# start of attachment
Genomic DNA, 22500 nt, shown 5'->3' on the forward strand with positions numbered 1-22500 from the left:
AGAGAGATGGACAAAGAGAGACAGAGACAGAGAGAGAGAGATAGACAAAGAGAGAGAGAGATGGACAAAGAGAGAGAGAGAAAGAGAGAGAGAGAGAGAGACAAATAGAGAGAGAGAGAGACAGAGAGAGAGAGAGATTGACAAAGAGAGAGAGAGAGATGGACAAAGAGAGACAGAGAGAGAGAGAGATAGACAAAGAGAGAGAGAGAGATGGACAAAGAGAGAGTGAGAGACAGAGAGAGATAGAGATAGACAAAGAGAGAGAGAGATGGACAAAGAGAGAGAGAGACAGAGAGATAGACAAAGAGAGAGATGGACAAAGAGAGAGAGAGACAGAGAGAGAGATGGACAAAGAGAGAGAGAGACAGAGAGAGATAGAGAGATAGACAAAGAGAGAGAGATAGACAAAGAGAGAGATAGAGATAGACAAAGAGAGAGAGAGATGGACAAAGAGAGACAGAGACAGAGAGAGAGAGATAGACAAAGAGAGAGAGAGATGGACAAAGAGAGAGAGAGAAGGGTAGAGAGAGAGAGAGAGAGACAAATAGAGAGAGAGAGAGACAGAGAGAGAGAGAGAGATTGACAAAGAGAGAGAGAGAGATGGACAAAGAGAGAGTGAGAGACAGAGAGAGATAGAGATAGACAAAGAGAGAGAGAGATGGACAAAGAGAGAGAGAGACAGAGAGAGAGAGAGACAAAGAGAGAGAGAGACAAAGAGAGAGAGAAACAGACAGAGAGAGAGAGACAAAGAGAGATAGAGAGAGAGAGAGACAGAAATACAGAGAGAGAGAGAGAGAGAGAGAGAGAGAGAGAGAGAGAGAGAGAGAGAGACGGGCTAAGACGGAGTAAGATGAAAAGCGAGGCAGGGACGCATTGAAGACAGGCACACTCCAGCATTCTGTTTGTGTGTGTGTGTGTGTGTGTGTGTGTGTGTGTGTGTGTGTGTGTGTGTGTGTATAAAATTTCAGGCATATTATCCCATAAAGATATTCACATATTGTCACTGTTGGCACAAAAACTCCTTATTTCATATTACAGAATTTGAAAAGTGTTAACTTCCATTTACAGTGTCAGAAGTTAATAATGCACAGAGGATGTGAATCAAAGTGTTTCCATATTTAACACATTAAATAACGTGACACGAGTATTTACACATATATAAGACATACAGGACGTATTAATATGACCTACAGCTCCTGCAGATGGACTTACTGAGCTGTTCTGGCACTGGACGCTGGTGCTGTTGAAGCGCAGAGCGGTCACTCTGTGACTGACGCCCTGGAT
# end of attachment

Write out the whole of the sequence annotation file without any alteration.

Genomic DNA, 22500 nt, shown 5'->3' on the forward strand with positions numbered 1-22500 from the left:
AGAGAGATGGACAAAGAGAGACAGAGACAGAGAGAGAGAGATAGACAAAGAGAGAGAGAGATGGACAAAGAGAGAGAGAGAAAGAGAGAGAGAGAGAGAGACAAATAGAGAGAGAGAGAGACAGAGAGAGAGAGAGATTGACAAAGAGAGAGAGAGAGATGGACAAAGAGAGACAGAGAGAGAGAGAGATAGACAAAGAGAGAGAGAGAGATGGACAAAGAGAGAGTGAGAGACAGAGAGAGATAGAGATAGACAAAGAGAGAGAGAGATGGACAAAGAGAGAGAGAGACAGAGAGATAGACAAAGAGAGAGATGGACAAAGAGAGAGAGAGACAGAGAGAGAGATGGACAAAGAGAGAGAGAGACAGAGAGAGATAGAGAGATAGACAAAGAGAGAGAGATAGACAAAGAGAGAGATAGAGATAGACAAAGAGAGAGAGAGATGGACAAAGAGAGACAGAGACAGAGAGAGAGAGATAGACAAAGAGAGAGAGAGATGGACAAAGAGAGAGAGAGAAGGGTAGAGAGAGAGAGAGAGAGACAAATAGAGAGAGAGAGAGACAGAGAGAGAGAGAGAGATTGACAAAGAGAGAGAGAGAGATGGACAAAGAGAGAGTGAGAGACAGAGAGAGATAGAGATAGACAAAGAGAGAGAGAGATGGACAAAGAGAGAGAGAGACAGAGAGAGAGAGAGACAAAGAGAGAGAGAGACAAAGAGAGAGAGAAACAGACAGAGAGAGAGAGACAAAGAGAGATAGAGAGAGAGAGAGACAGAAATACAGAGAGAGAGAGAGAGAGAGAGAGAGAGAGAGAGAGAGAGAGAGAGAGAGACGGGCTAAGACGGAGTAAGATGAAAAGCGAGGCAGGGACGCATTGAAGACAGGCACACTCCAGCATTCTGTTTGTGTGTGTGTGTGTGTGTGTGTGTGTGTGTGTGTGTGTGTGTGTGTGTGTGTATAAAATTTCAGGCATATTATCCCATAAAGATATTCACATATTGTCACTGTTGGCACAAAAACTCCTTATTTCATATTACAGAATTTGAAAAGTGTTAACTTCCATTTACAGTGTCAGAAGTTAATAATGCACAGAGGATGTGAATCAAAGTGTTTCCATATTTAACACATTAAATAACGTGACACGAGTATTTACACATATATAAGACATACAGGACGTATTAATATGACCTACAGCTCCTGCAGATGGACTTACTGAGCTGTTCTGGCACTGGACGCTGGTGCTGTTGAAGCGCAGAGCGGTCACTCTGTGACTGACGCCCTGGAT